AS far as I know, there are only two other certified and academically prepared translators here and both actually only translate as an added income to their normal work. There is no organized entity of translators or interpreters that I can use as a guideline for establishing rates.
The translation market does exist. The fact that the translators who work are not certified or academically prepared or do it as an added income is not relevant. There is a market and there is a local standard, that can vary a lot from one translator to another, that's another point.
Researched the rates and how translations are charged here on this site. I decided to go by rate/word, not only based on what I have seen on the proz site but also because clients here in Honduras complain about the rates thinking that it is unfair to charge for the whole page when only 4/5 of it are full of text.
What's the standard in Honduras? In some countries it's to charge per page, in others per word.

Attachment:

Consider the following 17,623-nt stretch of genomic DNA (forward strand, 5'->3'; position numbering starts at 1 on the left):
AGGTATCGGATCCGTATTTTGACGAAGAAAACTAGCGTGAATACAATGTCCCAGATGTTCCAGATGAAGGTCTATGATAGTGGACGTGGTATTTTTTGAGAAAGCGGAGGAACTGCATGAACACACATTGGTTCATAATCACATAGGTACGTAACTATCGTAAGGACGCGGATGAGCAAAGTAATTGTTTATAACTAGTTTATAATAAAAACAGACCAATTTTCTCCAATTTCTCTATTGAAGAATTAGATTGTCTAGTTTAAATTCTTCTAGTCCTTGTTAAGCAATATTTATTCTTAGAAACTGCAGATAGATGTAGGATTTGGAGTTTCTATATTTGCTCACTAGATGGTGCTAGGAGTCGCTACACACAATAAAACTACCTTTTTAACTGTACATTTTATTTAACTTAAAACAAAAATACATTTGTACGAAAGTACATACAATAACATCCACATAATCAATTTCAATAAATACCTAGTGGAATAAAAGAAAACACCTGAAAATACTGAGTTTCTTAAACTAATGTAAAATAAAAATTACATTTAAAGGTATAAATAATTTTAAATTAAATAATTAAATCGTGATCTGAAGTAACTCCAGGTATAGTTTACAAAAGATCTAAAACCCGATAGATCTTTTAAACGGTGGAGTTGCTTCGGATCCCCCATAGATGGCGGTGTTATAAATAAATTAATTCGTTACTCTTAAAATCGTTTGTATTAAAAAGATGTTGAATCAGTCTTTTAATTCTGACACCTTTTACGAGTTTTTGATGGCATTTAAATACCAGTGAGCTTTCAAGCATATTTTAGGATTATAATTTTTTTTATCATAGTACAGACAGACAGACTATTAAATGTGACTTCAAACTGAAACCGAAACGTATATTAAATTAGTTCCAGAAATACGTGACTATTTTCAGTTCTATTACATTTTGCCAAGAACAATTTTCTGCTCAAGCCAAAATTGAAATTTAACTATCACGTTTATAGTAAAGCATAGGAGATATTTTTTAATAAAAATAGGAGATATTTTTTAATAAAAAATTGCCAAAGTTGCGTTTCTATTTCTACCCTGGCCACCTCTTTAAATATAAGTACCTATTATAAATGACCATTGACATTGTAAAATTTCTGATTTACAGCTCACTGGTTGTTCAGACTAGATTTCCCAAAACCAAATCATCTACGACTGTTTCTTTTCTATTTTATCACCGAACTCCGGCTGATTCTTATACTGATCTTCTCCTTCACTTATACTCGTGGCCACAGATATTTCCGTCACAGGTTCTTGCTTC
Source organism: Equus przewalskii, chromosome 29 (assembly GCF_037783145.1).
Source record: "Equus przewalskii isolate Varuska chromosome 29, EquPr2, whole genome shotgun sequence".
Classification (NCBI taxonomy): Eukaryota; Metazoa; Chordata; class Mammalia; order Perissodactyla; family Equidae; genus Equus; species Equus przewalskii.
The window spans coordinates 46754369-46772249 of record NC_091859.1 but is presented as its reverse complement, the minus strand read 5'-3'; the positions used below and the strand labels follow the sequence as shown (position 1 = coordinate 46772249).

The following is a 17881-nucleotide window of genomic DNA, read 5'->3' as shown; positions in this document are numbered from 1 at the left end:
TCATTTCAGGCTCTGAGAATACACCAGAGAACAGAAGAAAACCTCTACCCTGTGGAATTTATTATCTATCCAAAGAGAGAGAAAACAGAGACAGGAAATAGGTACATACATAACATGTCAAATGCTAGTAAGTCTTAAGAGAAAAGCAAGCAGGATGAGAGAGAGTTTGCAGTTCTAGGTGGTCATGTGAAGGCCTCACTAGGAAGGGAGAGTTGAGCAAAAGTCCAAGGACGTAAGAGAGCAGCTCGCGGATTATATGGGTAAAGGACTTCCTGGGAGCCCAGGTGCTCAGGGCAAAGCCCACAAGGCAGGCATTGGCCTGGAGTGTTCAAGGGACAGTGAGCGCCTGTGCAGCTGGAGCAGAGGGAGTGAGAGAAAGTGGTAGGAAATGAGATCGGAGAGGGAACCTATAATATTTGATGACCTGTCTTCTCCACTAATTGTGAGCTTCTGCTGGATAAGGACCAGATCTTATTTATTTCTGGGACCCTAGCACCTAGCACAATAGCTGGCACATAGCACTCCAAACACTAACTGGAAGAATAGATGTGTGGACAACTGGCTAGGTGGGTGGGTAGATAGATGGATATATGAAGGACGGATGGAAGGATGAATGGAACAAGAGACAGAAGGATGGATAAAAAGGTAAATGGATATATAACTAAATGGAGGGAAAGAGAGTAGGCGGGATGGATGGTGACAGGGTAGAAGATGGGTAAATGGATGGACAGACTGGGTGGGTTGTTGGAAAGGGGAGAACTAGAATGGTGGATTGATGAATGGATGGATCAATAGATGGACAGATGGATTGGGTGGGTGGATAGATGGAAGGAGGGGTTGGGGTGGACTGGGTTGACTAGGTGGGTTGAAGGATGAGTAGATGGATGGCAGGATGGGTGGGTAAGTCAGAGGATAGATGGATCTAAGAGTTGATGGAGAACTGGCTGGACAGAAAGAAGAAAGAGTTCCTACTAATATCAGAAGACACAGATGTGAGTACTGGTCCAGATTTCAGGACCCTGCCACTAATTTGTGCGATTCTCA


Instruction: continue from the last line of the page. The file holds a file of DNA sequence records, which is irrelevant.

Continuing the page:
When you charge per page it's an advantage for the translator when it's not a full page, but it also means that it's not much work. You can either fix a per word rate with a minimum charge for less than 250 words (one Chilean standard page) or a per page rate no matter how long it is (for one page). In Chile some people change the size of the fonts because usually translators charge per page. Because of that it's good to be precise and say xx/page of 250 words. So the total amount of words is just divided by 250.
My main competition, the Honduran-American Chaber of Commerce charges ca. Lps. 300.00 per page.
You see? There are established rates. They are those applied by your competitors.
What to do:
I don't know why you sound as if you were just arrived to Honduras, maybe I'm wrong. But as there seems to be few translators, you could try to meet them.
In our last PowwoW many young, new, isolated translators learnt a lot about rates. Sometimes it's just ignorance that keeps people asking for low rates.
Secondly, try to make the difference between local and international clients. Your rate can't be the same for both. And your local rate must consider what's the competition's rates. The fact that then you prefer to work for international clients is another problem.
[Edited at 2004-05-04 23:17]